Robert's Reading List
From time to time we come across a book that we feel might be useful to our parents and those books end up here on Robert's Reading List. We share this list with all perspective parents at Open Houses and during interviews.
Taking Charge of ADHD by Russell A. Barkley PhD
This parent resource gives the science-based information you need about attention-deficit/hyperactivity disorder (ADHD) and its treatment. It also presents a proven eight-step behavior management plan specifically designed for 6- to 18-year-olds with ADHD.
The Blessings of a B Minus by Wendy Mogel, PhD
Mogel’s sage advice on parenting young children has struck a chord with thousands of readers and made her one of today’s most trusted parenting authorities. Now, in a long-awaited follow-up, Mogel helps parents to ably navigate the often rough journey through the teenage years and guide children to becoming confident, resilient young adults.
A Whole New Mind by Daniel S. Pink
The future belongs to a different kind of person with a different kind of mind: artists, inventors, storytellers-creative and holistic "right-brain" thinkers whose abilities mark the fault line between who gets ahead and who doesn't.
Drawing on research from around the world, Pink outlines the six fundamentally human abilities that are absolute essentials for professional success and personal fulfillment--and reveals how to master them. A Whole New Mind takes readers to a daring new place, and a provocative and necessary new way of thinking about a future that's already here.
Outliers: The Story of Success by Malcolm Gladwell
Gladwell takes us on an intellectual journey through the world of "outliers"--the best and the brightest, the most famous and the most successful. He asks the question: what makes high-achievers different?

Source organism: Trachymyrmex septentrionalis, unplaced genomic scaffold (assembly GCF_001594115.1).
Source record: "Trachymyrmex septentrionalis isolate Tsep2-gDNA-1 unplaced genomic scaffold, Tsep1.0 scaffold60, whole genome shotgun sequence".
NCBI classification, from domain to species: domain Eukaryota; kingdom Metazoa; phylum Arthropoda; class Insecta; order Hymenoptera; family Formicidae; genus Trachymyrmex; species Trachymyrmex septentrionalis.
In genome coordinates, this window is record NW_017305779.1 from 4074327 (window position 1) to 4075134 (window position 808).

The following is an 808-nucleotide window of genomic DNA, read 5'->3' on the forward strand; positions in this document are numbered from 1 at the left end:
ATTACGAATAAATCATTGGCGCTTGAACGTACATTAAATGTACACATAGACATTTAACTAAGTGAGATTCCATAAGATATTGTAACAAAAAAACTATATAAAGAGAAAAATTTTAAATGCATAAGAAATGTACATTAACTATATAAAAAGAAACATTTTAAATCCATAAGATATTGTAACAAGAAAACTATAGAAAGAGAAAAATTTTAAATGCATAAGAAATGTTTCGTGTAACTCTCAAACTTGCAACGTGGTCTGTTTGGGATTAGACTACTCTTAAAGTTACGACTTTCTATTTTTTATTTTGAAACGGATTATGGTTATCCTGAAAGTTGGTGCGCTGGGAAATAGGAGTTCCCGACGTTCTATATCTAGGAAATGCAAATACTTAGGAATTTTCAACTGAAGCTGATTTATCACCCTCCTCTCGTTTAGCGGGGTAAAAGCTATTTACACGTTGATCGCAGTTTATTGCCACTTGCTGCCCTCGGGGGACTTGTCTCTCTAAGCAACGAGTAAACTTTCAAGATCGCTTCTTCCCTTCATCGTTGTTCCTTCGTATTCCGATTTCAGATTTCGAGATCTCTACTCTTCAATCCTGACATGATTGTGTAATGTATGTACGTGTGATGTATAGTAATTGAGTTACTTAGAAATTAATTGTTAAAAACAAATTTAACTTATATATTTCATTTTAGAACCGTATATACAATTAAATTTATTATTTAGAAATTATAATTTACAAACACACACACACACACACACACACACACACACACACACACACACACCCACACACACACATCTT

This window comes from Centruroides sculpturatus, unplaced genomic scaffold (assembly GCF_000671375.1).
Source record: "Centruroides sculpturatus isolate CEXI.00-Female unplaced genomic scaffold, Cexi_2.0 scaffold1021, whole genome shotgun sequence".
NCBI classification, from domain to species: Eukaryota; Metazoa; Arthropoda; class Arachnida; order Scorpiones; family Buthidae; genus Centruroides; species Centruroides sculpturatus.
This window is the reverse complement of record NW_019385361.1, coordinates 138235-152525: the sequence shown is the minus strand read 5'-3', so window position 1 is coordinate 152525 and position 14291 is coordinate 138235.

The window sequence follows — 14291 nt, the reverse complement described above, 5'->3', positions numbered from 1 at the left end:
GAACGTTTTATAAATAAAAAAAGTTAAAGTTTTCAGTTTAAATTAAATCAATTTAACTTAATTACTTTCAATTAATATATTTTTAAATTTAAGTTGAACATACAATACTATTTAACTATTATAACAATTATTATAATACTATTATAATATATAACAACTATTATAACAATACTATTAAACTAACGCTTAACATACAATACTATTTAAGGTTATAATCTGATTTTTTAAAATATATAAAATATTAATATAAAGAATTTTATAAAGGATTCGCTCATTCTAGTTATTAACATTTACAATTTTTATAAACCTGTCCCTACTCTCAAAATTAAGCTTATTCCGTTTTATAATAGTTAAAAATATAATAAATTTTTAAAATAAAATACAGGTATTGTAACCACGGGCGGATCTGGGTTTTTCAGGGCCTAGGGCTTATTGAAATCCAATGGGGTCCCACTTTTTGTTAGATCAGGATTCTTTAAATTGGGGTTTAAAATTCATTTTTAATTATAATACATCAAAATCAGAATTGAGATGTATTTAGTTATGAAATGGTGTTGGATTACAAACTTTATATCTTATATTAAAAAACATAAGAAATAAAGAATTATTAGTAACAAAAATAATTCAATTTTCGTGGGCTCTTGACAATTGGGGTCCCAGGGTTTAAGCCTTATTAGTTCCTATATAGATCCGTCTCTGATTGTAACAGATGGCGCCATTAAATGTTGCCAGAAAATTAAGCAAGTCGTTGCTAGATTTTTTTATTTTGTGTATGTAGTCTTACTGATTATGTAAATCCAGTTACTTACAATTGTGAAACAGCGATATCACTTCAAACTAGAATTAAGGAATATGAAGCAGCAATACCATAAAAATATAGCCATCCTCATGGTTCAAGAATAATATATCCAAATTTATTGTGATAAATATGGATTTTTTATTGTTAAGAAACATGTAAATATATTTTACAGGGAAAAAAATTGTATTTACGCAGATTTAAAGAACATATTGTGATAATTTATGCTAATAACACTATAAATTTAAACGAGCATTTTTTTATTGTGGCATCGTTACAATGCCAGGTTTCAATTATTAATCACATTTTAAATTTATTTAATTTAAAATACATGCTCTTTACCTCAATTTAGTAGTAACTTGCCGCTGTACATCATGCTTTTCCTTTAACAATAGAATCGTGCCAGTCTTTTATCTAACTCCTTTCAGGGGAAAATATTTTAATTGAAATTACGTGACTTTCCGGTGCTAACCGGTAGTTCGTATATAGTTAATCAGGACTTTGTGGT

His answer is that we pay too much attention to what successful people are like, and too little attention to where they are from: that is, their culture, their family, their generation, and the idiosyncratic experiences of their upbringing.
Mindset: The New Psychology of Success
by Carol S. Dweck PhD
Dweck explains why it’s not just our abilities and talent that bring us success—but whether we approach them with a fixed or growth mindset. She makes clear why praising intelligence and ability doesn’t foster self-esteem and lead to accomplishment, but may actually jeopardize success. With the right mindset, we can motivate our kids and help them to raise their grades, as well as reach our own goals—personal and professional.
Overcoming Dyslexia by Sally Shaywitz, MD
One in five American children has trouble reading. But they are not stupid or lazy. Dr. Sally Shaywitz, co-director of the Yale Center for the Study of Learning and Attention and a leader in the new research into how the brain works, offers the latest information about reading problems and proven, practical techniques that, along with hard work and the right help, can enable anyone to overcome them. Here are the tools that parents and teachers need to help the dyslexic child, age by age, grade by grade, step by step.
Teaching Teens with ADD, ADHD, & Executive Function Deficits By Chris A. Zeigler Dendy
Provides advice on meeting the educational, medical, and social needs and challenges of adolescents with these conditions. This updated edition provides more than 80 summaries chock full of new information on research, teaching strategies, education law, executive functioning, social skills, and medication.
It's so Much Work to be Your Friend
by Richard Lavoie
Answers the most intense need of parents, teachers, and caregivers of learning disabled children -- or anyone who knows a child who needs a friend.
As any parent, teacher, coach, or caregiver of a learning disabled child knows, every learning disability has a social component. The ADHD child constantly interrupts and doesn't follow directions. The child with a nonverbal communication disorder fails to gesture when she talks. These children are socially out of step with their peers, and often they are ridiculed for their differences. A successful social life is immeasurably important to a child's happiness, health, and development, but until now, no book has provided practical, expert advice on helping learning disabled children achieve social success.
A Mind at a Time by Mel Levine MD
Some students are strong in certain areas and some are strong in others, but no one is equally capable in all. Yet most schools still cling to a one-size-fits-all education philosophy. As a result, many children struggle because their learning patterns don't fit the way they are being taught.
Levine shows parents and those who care for children how to identify these individual learning patterns, explaining how they can strengthen a child's abilities and either bypass or help overcome the child's weaknesses, producing positive results instead of repeated frustration and failure.